In considering this subject, it factures. In districts where colis necessary to advert more par- leries or other mines abound, ticularly to the causes and circum- they are accustomed almost from sanccs attending the original ap- their infancy to employments unpointment of a committee. A der ground, which tend to train Bill having been brought into the and inure them to the occupation House four sessions ago, at the of their ancestors : but in Londesire and under the direction of don the lower class of the popuone of the most populous mapu- lation is not of that nature, but


composed of many different part of the parish officers, be an. escriptions, consisting of ser-nually bound to trades and douts in and out of place, trades- mestic employments, within such len, artisans, labourers, widows, a distance as to admit of occa, ad beggars, who being fre- sional intercourse with a parent, uently destitute of the means of and (what is perhaps of more conroviding for themselves, are de- sequence) the superintendence of endent on their parishes for the officers of the parish by which elief, which is seldom bestowed they were bound. That this is not rithout the parish claiming the attended with much difficulty xclusive right of disposing, at seems evident, froni the fact that heir pleasure, of all the children many parishes have nerer follow

the person receiving relief. ed the practice of binding their The system of apprenticeship is poor children to a distance, herefore resorted to of necessity, though quite as numerous and with a view of getting rid of those in which this practice has the burthen of supporting so prevailed; and that some parishes many individuals; and as it is pro- which had begun it, have long bably carried to a greater extent discontinued it. there than any where else, for the In making these observations, reasons here stated, your Com- your Committee beg to be unders mittee has been enabled to form stood as not extending them to an opinion, without the necessity the sea service, in favour of which of referring to any other part of they make a special reservation, the kingdom, whether it could be on account of considerations of discontinued, without taking away the highest political importfrom the parishes the means of ance connected with the madisposing of their poor children. It ritime interests of the country. certainly does appear to your Com- They therefore carefully abstain mittee, that this purpose might from recommending any interbe attained, without the violation ference with the law as it now of humanity, in separating chil- stands, which admits of binding dren forcibly, and conveying them parish apprentices to the King's to a distance from their parents, or merchant's naval service. whether those parents be de-The system of binding parish serving or undeserving. The apprentices, in the manner in peculiar circumstances of the which they are usually bound, metropolis, already alluded to, to a distance from their parer.ts may at first seem to furnish an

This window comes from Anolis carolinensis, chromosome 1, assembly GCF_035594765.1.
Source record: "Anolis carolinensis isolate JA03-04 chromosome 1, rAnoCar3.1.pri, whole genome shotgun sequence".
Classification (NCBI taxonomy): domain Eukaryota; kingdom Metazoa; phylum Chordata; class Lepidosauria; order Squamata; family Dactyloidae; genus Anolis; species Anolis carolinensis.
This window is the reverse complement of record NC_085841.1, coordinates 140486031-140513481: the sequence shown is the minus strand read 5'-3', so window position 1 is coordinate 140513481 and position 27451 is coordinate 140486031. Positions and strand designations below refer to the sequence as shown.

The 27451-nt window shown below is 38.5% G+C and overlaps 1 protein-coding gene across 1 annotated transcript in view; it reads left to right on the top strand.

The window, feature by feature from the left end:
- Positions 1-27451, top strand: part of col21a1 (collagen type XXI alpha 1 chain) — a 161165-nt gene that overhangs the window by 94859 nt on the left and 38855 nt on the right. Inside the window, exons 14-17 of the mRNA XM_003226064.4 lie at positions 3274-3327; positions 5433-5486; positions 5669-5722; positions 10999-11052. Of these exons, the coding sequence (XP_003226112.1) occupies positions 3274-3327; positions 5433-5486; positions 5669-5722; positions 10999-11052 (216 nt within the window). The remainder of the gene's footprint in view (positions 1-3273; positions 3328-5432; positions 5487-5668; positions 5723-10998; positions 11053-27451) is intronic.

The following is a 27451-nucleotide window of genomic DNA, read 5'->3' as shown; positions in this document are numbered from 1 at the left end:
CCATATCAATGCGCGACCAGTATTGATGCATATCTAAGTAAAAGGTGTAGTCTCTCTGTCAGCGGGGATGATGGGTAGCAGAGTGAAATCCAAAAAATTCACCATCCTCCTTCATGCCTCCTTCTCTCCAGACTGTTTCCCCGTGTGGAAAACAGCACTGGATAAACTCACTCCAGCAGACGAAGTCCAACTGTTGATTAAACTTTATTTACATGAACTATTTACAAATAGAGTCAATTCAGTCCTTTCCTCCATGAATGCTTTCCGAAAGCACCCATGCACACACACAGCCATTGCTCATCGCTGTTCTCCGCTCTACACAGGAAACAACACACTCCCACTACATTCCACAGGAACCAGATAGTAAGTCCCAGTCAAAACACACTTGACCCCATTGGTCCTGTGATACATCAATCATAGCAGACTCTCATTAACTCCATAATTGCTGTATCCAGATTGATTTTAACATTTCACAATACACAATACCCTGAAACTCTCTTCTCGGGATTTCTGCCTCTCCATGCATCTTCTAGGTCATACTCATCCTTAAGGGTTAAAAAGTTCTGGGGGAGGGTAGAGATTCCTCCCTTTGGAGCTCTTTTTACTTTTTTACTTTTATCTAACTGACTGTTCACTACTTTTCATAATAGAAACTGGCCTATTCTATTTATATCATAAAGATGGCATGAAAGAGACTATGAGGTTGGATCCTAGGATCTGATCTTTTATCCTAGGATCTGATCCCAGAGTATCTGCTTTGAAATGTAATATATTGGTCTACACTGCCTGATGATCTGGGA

and relations, and from those parargument in favour of a con- rish officers whose duty it is to tinuance of this practice; but attend to their moral and physiit can hardly be a matter of cal state, is indeed highly 'ota' doubt that apprentices, to the jectionable; but the details and number of two hundred, which the consequences are very little is the yearly number bound on known, except to those persons the average of ten years before- to whom professional emplo;mentioned, might with the most ment, local situation, or accident, trifling possible exertion on the may have afforded the means of VOL. LVII.



« AnteriorContinuar »